Lichens and Mosses

For one reason or another we have always passed it by, timing not working out with the kids, weather or the desire to push through and get to our destination. But this weekend we went! I was driving Matthew out to my parents for the week, and I had already decided before we left that this would be our planned stop. I was very excited that we were finally going! I kept my fingers crossed that the weather would be decent, as it was a little rainy.

When Matthew and I entered the trail we were in awe of what we saw. Piles of rocks/ boulders settled along the trail, part of the trail. It was truly entering a rock garden.

At the beginning of the trail be sure to pick up a brochure that describes different areas of the trail by matching the symbols in the brochure. This provides you with more insight into what is/ has happened in the area and you can appreciate the wonder and life of the area. It is also a great educational tool for the kids! When I was little I always loved reading the signs and learning more. My parents would read the signs to us and as we grew we would read them on our own. Sometimes we would even set up a scavenger hunt using the signs and information and that was fun too!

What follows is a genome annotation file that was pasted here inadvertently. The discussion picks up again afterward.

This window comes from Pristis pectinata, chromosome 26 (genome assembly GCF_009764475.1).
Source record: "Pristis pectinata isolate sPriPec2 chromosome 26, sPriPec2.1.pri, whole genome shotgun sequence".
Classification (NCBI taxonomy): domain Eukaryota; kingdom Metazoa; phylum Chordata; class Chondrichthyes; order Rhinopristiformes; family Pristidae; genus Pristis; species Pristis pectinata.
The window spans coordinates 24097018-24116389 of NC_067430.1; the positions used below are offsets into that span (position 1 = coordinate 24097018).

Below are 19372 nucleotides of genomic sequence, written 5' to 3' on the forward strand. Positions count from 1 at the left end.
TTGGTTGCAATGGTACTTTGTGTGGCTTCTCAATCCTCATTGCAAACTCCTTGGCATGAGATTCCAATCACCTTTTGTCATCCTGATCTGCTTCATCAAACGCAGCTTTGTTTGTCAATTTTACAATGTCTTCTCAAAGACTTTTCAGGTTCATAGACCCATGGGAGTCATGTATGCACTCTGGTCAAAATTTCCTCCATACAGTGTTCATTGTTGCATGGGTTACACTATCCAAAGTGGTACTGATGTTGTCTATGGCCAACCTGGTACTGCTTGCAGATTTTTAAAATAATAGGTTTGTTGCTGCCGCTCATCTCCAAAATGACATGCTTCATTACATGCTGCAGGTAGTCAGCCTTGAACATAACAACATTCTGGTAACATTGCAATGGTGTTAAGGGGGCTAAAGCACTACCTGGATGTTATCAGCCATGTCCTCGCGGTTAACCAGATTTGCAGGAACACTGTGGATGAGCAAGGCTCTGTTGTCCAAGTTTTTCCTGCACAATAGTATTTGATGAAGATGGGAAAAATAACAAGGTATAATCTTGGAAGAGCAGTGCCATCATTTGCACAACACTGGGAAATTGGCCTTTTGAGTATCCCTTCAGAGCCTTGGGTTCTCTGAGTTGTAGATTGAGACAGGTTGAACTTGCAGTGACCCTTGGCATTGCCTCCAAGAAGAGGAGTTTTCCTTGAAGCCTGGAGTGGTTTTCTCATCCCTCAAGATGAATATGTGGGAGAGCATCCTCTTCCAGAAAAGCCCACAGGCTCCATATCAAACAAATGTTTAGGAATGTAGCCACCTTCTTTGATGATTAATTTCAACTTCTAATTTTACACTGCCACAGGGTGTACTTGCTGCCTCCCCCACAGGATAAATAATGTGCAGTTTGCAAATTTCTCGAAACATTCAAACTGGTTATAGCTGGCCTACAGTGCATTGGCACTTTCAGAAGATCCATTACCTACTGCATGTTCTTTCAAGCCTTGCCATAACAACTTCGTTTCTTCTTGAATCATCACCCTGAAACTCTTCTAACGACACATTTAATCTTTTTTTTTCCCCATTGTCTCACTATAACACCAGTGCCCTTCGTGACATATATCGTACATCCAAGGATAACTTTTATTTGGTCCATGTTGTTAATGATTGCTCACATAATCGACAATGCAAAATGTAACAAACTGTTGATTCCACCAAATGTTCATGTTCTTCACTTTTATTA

As we meandered and explored the rock garden we noticed the faces in the rocks and the energy of the forest. It is a magical place, one where you could sit and rest awhile before carrying on on your journey.

So next time you’re heading down the #1 and need a break, or a chance to stretch your legs, I would highly recommend this beautiful and magical place tucked within the Canadian Rockies. Stop a while and take a breath, enjoy and discover a place you may not have noticed before.

Matthew conquering the Rockgarden Trail